Golly. For two whole years, Smith will delegate some
of his authority. Who could possibly turn that deal down? People with actual principles who understand what's at stake, that's who.
However, in a letter from the six priests dated May 27, they asked Smith to repent from his actions in support of Gene Robinson, and his decisions to ordain sexually active gay clergy. Barring that repentance, they asked for DEPO, but listed several conditions. They asked that the assigned bishop, instead of the diocesan bishop, oversee future succession of clergy, and future candidates for ordination, in the parishes. The letter also asked for release from the parishes obligation to pay diocesan assessments.
Talk about lèse-majesté. It's amazing that the Connecticut Six still have their heads.
Bishop Smith rejected their demand to choose between full repentance and conditional DEPO. "To choose one, I must reject decisions that I have made in faith and disown persons who are faithful servants of Christ," Smith said. "To choose the other, I must disobey the Constitution and Canons of the Episcopal Church that I, as bishop, have promised to uphold."
There you have it. Six actual servants of Christ are implicitly forced to accept Andrew Smith's heresy. And they have to do this not because Smith made an actual Biblical case for it but because he claimed that he voted to give Robbie a pointy hat "in faith" as well as for the sake of ECUSA's real holy book, "the Constitution and Canons of the Episcopal Church." And some people actually think popes have power. As a one-man Magesterium, Bishop Smith demanded respect.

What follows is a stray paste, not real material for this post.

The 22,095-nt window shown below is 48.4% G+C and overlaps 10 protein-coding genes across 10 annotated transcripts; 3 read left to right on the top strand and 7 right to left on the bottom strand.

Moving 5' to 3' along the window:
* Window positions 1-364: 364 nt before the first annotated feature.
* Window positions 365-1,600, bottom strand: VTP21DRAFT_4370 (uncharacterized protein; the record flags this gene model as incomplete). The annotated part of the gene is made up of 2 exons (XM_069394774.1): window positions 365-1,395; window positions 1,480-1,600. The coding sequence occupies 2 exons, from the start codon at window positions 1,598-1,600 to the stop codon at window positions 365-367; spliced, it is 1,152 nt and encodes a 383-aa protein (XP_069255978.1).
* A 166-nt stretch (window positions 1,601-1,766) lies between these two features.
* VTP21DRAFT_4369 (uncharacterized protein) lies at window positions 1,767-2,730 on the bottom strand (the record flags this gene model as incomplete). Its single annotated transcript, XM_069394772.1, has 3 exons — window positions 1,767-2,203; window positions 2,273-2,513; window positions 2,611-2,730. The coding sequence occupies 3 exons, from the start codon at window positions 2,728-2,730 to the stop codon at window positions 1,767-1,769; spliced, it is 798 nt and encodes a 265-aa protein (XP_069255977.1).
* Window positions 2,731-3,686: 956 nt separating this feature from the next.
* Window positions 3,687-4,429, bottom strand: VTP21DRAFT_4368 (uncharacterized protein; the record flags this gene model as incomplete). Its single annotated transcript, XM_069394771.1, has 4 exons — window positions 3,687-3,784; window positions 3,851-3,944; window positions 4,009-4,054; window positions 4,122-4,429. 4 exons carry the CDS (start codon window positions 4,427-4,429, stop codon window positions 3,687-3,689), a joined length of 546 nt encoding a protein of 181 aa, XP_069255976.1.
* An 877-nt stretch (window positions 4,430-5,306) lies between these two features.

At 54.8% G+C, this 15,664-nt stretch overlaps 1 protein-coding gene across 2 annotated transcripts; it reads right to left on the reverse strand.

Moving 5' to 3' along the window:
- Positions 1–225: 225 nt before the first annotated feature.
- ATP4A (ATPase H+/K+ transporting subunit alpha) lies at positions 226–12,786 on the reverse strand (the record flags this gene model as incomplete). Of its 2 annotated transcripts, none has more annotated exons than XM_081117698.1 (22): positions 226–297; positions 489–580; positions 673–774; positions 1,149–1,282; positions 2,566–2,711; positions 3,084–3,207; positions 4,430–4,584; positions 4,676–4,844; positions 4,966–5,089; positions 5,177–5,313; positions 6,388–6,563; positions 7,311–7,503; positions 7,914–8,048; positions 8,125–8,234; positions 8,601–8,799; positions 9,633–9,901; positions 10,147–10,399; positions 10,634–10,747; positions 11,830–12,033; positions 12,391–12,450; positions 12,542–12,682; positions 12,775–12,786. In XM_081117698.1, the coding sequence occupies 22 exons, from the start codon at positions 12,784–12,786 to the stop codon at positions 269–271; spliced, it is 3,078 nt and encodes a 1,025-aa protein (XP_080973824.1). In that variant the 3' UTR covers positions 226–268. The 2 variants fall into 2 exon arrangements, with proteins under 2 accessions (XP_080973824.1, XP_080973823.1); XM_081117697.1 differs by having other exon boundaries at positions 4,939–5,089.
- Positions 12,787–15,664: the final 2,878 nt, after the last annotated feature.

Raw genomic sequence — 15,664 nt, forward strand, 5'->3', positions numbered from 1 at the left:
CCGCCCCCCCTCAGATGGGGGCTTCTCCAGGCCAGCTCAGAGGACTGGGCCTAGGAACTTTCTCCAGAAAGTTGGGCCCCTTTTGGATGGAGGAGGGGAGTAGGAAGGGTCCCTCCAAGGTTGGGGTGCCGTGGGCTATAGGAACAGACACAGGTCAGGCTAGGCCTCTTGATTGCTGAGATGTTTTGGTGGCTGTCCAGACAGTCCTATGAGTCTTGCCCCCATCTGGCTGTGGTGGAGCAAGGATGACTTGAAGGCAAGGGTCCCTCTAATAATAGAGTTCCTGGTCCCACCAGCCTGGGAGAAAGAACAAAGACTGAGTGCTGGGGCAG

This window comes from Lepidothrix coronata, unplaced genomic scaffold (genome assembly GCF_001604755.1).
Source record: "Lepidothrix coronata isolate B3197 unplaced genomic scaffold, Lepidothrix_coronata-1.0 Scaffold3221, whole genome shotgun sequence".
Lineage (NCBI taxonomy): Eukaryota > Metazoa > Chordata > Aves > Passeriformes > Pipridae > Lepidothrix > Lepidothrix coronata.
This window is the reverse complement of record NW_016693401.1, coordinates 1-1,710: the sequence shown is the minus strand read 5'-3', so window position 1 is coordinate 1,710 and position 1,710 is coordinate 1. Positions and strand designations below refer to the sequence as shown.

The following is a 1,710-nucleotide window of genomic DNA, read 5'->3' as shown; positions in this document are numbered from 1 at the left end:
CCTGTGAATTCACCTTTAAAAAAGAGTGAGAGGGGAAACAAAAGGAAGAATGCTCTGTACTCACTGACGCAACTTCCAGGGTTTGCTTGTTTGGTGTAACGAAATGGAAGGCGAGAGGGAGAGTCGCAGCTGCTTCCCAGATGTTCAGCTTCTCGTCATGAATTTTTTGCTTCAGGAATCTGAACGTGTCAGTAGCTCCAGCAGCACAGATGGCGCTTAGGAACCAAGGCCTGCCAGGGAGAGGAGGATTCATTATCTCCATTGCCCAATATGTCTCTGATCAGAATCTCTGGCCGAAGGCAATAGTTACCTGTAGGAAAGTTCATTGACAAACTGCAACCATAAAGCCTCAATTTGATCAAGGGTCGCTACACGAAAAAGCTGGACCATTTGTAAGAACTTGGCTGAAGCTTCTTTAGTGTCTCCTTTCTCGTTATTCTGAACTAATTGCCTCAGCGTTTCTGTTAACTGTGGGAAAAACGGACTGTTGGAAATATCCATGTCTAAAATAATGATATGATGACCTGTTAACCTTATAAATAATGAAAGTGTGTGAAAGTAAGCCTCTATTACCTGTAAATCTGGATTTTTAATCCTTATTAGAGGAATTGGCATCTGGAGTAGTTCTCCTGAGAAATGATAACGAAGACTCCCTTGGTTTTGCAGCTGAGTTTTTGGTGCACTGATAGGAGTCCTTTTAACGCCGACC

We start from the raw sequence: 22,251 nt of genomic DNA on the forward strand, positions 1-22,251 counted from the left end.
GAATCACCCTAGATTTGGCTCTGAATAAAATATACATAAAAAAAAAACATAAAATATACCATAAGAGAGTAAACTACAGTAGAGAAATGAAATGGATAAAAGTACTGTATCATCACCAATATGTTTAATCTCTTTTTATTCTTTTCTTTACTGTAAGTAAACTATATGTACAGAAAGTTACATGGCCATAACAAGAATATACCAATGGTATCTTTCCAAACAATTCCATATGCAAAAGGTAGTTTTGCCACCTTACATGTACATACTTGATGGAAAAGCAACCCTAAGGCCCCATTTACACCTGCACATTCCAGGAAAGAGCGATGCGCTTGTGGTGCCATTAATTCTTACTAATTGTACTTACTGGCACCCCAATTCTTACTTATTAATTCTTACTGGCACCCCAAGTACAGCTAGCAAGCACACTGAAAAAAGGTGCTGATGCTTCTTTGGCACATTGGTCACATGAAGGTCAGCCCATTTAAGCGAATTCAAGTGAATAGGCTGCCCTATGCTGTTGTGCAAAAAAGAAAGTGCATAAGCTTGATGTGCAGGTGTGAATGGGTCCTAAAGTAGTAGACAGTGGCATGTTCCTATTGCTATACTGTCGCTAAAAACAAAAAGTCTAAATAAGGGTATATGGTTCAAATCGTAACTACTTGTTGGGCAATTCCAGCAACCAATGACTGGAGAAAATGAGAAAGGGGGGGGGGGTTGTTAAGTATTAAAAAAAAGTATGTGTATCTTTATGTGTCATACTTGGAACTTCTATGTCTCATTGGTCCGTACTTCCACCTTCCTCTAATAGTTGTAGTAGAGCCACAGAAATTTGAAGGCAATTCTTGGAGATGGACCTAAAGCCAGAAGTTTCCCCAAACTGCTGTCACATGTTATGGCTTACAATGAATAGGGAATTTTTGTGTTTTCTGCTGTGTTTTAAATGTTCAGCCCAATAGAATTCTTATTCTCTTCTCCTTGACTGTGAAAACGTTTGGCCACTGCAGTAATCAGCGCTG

Smith requested, then ordered, the priests to meet with him individually. None of the meetings were successful. He then set a date of February 15, 2005 for implementation of DEPO. When that date passed without further resolution, the bishop informed the Standing Committee of the impasse, and they recommended that the six priests be inhibited under the national canons (Title IV, Canon 10) for abandoning their ministries. Smith set a deadline of April 15 for them to respond.
Late in the afternoon of April 15 the bishop announced he had invited the priests to another meeting the following Monday evening, April 18. This time, he agreed to meet with them as a group. He also invited Bishop Gordon Scruton of Western Massachusetts to facilitate the conversation.
But Smith doesn't seem to realize that respect is something that must be earned. And the Connecticut Six know Who they really work for.